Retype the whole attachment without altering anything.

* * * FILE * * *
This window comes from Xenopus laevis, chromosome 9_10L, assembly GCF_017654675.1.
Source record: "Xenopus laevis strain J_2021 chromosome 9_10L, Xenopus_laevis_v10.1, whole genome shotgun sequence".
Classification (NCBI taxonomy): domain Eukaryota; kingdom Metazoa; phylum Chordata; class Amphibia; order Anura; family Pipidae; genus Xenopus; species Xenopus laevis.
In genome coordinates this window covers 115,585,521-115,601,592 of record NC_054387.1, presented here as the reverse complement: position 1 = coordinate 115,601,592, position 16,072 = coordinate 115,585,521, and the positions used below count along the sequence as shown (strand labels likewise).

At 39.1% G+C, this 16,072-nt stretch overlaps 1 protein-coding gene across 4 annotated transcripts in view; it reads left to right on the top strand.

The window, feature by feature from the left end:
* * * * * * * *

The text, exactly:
This window comes from Xenopus laevis, chromosome 9_10L, assembly GCF_017654675.1.
Source record: "Xenopus laevis strain J_2021 chromosome 9_10L, Xenopus_laevis_v10.1, whole genome shotgun sequence".
Classification (NCBI taxonomy): domain Eukaryota; kingdom Metazoa; phylum Chordata; class Amphibia; order Anura; family Pipidae; genus Xenopus; species Xenopus laevis.
In genome coordinates this window covers 115,585,521-115,601,592 of record NC_054387.1, presented here as the reverse complement: position 1 = coordinate 115,601,592, position 16,072 = coordinate 115,585,521, and the positions used below count along the sequence as shown (strand labels likewise).

At 39.1% G+C, this 16,072-nt stretch overlaps 1 protein-coding gene across 4 annotated transcripts in view; it reads left to right on the top strand.

The window, feature by feature from the left end: